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Mid-city Ind. Sup. Co. v. Horwitz






Appeal from the Circuit Court of Cook County; the Hon. Paul Elward, Judge, presiding.


Rehearing denied April 25, 1985.

The present appeal arises out of an action brought by plaintiff Mid-City Industrial Supply Company (Mid-City) to recover amounts owed under a purported personal guarantee for the debt of another executed by defendant Donald Horwitz. Plaintiff had previously brought an action against the original debtor, Wesco Products Company, Inc. (Wesco), but Wesco had filed a bankruptcy petition in Federal district court and the proceedings were stayed. Thereafter, plaintiff filed the instant action against Horwitz, the vice-president and a principal stockholder of Wesco. Plaintiff alleged that defendant had previously executed a document personally guaranteeing the debts of the now defunct Wesco Products Company and sought a recovery based on that guarantee. Defendant answered, denying that the document in question was a personal guarantee and alleged that the document was executed by him in his corporate or representative capacity as an agent for Wesco.

The case was tried without a jury. At the close of plaintiff's case in chief, defendant moved for a directed finding under section 2-1110 of the Code of Civil Procedure. (Ill. Rev. Stat. 1983, ch. 110, par. 2-1110.) The trial court granted defendant's motion, specifically finding that plaintiff had failed to satisfy its burden of proof in the following respects: (1) plaintiff failed to establish standing where the present corporate existence of Mid-City was in doubt; (2) plaintiff failed to establish that a demand for payment was ever made on defendant personally; and (3) plaintiff failed to make a prima facie showing that the instrument in question was a personal guarantee of defendant where the mode of execution could only indicate that the guarantee was a corporate obligation of Wesco Products, Inc. Accordingly, judgment was entered in favor of defendant and plaintiff appealed. We reverse and remand for further proceedings.

The record reveals that seven or eight years prior to the commencement of this suit, Mid-City had supplied Wesco with certain gears and other industrial supplies. These components were essential parts in certain universal joints manufactured by Wesco. During 1978 and the early part of 1979, Wesco's account with Mid-City was in arrears because Wesco was consistently unable to make timely payments. As a result, Mid-City stopped shipping supplies.

Being anxious for shipments to resume, Wesco's plant manager, Donald Kellner, contacted Mid-City to see if an agreement could be worked out. He was told that shipments would resume only upon full payment of all outstanding invoices, with payment for future orders to be tendered in advance of delivery. In the alternative, Mid-City would only ship supplies if defendant Horwitz personally guaranteed the debts of Wesco. Kellner told Mid-City to draw up the necessary documents, and a meeting was arranged between Alan Gutman, president of Mid-City, and Donald Horwitz.

The meeting took place on May 17, 1979, with five people in attendance. Gutman and his accounting manager, Almarie Williams, were present for Mid-City and Horwitz, Kellner and two others were present for Wesco. Neither company was represented by an attorney.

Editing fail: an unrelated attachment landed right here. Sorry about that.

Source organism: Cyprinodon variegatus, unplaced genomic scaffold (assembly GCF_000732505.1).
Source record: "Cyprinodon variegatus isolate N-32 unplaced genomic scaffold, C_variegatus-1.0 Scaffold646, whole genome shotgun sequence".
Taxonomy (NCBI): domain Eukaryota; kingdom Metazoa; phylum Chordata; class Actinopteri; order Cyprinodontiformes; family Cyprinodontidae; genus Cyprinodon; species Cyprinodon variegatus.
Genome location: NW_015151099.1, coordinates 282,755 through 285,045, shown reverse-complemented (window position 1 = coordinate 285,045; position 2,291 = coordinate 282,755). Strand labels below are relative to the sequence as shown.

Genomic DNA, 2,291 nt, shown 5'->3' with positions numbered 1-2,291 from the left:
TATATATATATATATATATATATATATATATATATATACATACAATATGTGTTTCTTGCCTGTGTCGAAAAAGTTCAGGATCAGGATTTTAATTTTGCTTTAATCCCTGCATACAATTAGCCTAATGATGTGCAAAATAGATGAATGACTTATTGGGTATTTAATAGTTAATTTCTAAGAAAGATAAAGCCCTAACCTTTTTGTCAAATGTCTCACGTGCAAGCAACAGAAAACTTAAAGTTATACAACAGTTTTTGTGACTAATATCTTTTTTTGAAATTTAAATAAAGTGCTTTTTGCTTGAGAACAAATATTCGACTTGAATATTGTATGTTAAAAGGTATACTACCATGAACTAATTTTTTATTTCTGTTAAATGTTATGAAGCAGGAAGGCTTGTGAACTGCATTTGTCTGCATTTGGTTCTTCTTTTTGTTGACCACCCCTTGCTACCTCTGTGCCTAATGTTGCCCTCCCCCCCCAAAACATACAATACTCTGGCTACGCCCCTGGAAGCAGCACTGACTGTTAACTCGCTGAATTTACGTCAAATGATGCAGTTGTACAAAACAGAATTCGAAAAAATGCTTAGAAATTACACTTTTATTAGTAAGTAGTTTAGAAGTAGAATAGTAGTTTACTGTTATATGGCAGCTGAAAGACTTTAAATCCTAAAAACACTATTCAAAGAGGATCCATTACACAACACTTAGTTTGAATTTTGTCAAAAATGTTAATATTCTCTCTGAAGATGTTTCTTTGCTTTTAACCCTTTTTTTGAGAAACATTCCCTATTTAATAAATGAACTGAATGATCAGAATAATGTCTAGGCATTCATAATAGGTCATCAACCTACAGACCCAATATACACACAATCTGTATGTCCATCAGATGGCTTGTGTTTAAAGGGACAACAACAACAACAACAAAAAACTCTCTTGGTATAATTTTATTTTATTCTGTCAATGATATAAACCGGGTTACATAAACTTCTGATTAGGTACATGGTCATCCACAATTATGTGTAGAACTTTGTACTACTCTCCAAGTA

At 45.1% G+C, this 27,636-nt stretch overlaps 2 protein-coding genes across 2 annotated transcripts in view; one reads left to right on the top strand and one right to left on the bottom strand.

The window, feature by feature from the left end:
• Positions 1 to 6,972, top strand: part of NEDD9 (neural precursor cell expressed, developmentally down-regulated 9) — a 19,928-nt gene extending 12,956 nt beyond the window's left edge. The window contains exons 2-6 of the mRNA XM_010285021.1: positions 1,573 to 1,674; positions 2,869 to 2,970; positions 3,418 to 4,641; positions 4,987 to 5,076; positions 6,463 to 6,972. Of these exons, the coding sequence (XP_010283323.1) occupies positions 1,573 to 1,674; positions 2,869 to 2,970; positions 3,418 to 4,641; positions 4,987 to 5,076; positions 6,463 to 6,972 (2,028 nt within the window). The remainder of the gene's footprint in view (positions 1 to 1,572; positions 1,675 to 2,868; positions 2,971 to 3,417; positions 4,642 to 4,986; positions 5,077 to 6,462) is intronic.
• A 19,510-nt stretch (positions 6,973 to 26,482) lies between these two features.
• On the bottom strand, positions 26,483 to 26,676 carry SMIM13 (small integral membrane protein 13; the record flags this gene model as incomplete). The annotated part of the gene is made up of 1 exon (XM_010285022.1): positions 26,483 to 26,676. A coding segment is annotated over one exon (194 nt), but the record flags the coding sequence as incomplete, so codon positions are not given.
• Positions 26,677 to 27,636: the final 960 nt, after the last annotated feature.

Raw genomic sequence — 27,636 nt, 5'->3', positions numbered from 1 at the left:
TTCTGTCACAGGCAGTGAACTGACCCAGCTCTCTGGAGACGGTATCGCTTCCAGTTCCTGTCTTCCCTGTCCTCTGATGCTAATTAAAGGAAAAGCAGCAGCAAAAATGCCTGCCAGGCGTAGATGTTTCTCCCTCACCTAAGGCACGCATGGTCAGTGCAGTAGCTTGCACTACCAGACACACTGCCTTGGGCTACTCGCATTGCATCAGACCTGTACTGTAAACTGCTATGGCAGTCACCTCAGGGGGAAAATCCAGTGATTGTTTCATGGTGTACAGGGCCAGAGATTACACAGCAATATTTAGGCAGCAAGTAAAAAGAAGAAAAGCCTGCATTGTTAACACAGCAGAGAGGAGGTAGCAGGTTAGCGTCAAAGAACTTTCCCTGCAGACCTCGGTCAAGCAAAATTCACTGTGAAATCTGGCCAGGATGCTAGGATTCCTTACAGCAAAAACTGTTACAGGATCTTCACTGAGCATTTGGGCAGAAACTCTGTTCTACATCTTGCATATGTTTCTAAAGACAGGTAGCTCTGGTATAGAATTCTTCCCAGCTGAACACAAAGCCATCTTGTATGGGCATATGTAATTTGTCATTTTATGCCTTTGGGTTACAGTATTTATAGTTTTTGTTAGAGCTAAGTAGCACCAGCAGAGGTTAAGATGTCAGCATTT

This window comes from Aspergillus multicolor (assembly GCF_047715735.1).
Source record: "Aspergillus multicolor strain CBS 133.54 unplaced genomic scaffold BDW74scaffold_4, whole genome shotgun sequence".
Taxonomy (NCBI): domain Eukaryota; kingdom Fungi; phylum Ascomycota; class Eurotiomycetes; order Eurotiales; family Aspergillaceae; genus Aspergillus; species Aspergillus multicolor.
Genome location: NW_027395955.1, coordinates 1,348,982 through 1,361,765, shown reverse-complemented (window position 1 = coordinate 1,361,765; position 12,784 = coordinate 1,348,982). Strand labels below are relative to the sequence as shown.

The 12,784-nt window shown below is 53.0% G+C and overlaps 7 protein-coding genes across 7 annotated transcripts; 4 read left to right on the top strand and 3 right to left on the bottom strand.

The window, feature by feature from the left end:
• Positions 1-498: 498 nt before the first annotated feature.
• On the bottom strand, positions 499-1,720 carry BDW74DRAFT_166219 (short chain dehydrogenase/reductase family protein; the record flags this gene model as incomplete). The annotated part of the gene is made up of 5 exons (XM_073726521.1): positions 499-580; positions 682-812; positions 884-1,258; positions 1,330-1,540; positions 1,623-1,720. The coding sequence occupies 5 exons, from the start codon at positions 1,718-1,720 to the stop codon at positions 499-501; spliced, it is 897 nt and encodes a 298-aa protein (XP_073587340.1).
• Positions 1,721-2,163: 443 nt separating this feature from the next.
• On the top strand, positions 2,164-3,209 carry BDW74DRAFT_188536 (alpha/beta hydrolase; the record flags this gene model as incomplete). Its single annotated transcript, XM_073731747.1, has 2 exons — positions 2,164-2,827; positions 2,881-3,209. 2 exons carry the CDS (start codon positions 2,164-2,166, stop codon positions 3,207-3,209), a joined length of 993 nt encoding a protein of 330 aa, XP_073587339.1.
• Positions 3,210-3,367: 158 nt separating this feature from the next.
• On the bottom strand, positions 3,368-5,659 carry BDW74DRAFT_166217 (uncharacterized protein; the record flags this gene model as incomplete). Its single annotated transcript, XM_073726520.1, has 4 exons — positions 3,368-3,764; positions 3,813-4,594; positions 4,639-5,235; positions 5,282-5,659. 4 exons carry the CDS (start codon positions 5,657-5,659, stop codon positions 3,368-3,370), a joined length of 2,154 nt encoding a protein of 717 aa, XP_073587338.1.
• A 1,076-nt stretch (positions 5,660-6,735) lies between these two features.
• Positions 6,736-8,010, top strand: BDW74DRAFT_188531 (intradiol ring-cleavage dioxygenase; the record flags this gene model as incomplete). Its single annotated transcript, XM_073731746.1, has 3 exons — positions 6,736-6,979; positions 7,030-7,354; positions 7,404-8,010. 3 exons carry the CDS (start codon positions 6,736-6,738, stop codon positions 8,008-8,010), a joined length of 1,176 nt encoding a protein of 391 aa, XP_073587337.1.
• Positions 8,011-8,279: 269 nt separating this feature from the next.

Williams testified that she brought two documents to the meeting which she had previously prepared. One was a guaranty contract copied from a preprinted form and the other was a letter describing terms and conditions for payment and delivery of the merchandise. Williams further testified that defendant initially resisted signing the guaranty document but Gutman refused to ship any goods without defendant's personal guarantee. Defendant then agreed to sign the document, but he wanted to make a few changes. The document states in relevant part:




We, the undersigned, for the purpose of inducing MID-CITY INDUSTRIAL SUPPLY CO. (* * * [Seller]) to extend credit to, or accept a contract or purchase order of: Wesco Products Company, 1333 South Cicero, Cicero, Illinois 60650 [Buyer].

* * * hereby jointly and severally guarantee unto said Seller, MID-CITY INDUSTRIAL SUPPLY CO., its successors and assigns, absolutely and unconditionally, the due and prompt payment by the Buyer to said Seller of any and all sums which are now owing or may hereafter become owing, from Buyer to said Seller, and we hereby jointly and severally agree to indemnify and save harmless said Seller against any and all loss, damage and expense of every nature * * * by reason of any and all defaults on the part of the Buyer * * *. The undersigned agrees that its liability hereunder to the Seller shall be absolute upon default by the buyer and that no action against the Buyer by the Seller shall constitute a condition precedent to such liability.

In witness whereof, the undersigned has hereunto set his hand and seal (or caused this instrument to be executed by its duly authorized officer and its corporate seal to be hereunto affixed) the 17 day of May, 1979.

[Wesco Corporate Seal] [Signed] Don Horwitz Vice President (DH) [Initialed]."

The form also contained alternative methods for notarization, depending upon whether an individual or a corporation executed the document. The part which stated "To be executed for individual" was completely lined through and initialed by both Gutman and Horwitz. The part which stated "To be executed for Corporation" appears as follows:

"(To be executed for Corporation)


On the 17 day of May, 1979, before me came Donald Horwitz to me known, who being by me duly sworn, did depose and say that he resides at 1333 So. Cicero [handwritten in ink] DH and AG [initialed in ink]; that he is the President of Wesco Products Company; the corporation described in and which executed the foregoing instrument; that he knows the seal of said corporation; that the seal affixed to said instrument is such corporate seal, that it was affixed by order of the board of directors of said corporation; and that he signed his name thereto by like order.